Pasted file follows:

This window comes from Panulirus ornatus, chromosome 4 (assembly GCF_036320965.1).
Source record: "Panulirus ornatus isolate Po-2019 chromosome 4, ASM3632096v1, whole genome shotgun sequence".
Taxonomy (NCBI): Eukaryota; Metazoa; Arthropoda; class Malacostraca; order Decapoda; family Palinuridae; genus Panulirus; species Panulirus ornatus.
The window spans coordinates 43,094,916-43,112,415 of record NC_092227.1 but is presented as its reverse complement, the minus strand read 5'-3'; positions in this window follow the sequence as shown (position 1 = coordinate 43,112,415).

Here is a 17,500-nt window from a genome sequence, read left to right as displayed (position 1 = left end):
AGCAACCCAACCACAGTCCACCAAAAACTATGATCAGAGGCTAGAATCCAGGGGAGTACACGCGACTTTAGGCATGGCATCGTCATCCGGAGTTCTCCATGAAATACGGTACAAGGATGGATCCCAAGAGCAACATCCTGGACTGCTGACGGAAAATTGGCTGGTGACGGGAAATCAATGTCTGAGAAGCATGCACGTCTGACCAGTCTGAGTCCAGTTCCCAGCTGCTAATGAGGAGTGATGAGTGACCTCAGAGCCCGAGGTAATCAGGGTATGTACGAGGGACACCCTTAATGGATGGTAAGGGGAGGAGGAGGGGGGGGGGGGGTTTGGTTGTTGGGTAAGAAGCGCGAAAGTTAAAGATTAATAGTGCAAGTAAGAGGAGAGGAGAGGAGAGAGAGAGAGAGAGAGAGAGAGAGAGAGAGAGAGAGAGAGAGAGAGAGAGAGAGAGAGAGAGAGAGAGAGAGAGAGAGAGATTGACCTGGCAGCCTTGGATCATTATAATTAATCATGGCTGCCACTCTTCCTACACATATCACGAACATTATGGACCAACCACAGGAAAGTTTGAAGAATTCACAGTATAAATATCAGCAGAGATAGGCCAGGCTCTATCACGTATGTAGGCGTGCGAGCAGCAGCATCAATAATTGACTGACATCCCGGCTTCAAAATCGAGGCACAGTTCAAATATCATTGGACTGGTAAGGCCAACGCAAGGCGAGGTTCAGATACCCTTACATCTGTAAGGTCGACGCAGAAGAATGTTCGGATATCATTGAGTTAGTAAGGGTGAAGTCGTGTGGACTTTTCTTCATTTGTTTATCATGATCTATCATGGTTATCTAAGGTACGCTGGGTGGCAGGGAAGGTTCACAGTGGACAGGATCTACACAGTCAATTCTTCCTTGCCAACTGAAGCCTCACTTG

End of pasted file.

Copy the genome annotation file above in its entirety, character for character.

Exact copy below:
This window comes from Panulirus ornatus, chromosome 4 (assembly GCF_036320965.1).
Source record: "Panulirus ornatus isolate Po-2019 chromosome 4, ASM3632096v1, whole genome shotgun sequence".
Taxonomy (NCBI): Eukaryota; Metazoa; Arthropoda; class Malacostraca; order Decapoda; family Palinuridae; genus Panulirus; species Panulirus ornatus.
The window spans coordinates 43,094,916-43,112,415 of record NC_092227.1 but is presented as its reverse complement, the minus strand read 5'-3'; positions in this window follow the sequence as shown (position 1 = coordinate 43,112,415).

Here is a 17,500-nt window from a genome sequence, read left to right as displayed (position 1 = left end):
AGCAACCCAACCACAGTCCACCAAAAACTATGATCAGAGGCTAGAATCCAGGGGAGTACACGCGACTTTAGGCATGGCATCGTCATCCGGAGTTCTCCATGAAATACGGTACAAGGATGGATCCCAAGAGCAACATCCTGGACTGCTGACGGAAAATTGGCTGGTGACGGGAAATCAATGTCTGAGAAGCATGCACGTCTGACCAGTCTGAGTCCAGTTCCCAGCTGCTAATGAGGAGTGATGAGTGACCTCAGAGCCCGAGGTAATCAGGGTATGTACGAGGGACACCCTTAATGGATGGTAAGGGGAGGAGGAGGGGGGGGGGGGGTTTGGTTGTTGGGTAAGAAGCGCGAAAGTTAAAGATTAATAGTGCAAGTAAGAGGAGAGGAGAGGAGAGAGAGAGAGAGAGAGAGAGAGAGAGAGAGAGAGAGAGAGAGAGAGAGAGAGAGAGAGAGAGAGAGAGAGAGAGAGAGAGATTGACCTGGCAGCCTTGGATCATTATAATTAATCATGGCTGCCACTCTTCCTACACATATCACGAACATTATGGACCAACCACAGGAAAGTTTGAAGAATTCACAGTATAAATATCAGCAGAGATAGGCCAGGCTCTATCACGTATGTAGGCGTGCGAGCAGCAGCATCAATAATTGACTGACATCCCGGCTTCAAAATCGAGGCACAGTTCAAATATCATTGGACTGGTAAGGCCAACGCAAGGCGAGGTTCAGATACCCTTACATCTGTAAGGTCGACGCAGAAGAATGTTCGGATATCATTGAGTTAGTAAGGGTGAAGTCGTGTGGACTTTTCTTCATTTGTTTATCATGATCTATCATGGTTATCTAAGGTACGCTGGGTGGCAGGGAAGGTTCACAGTGGACAGGATCTACACAGTCAATTCTTCCTTGCCAACTGAAGCCTCACTTG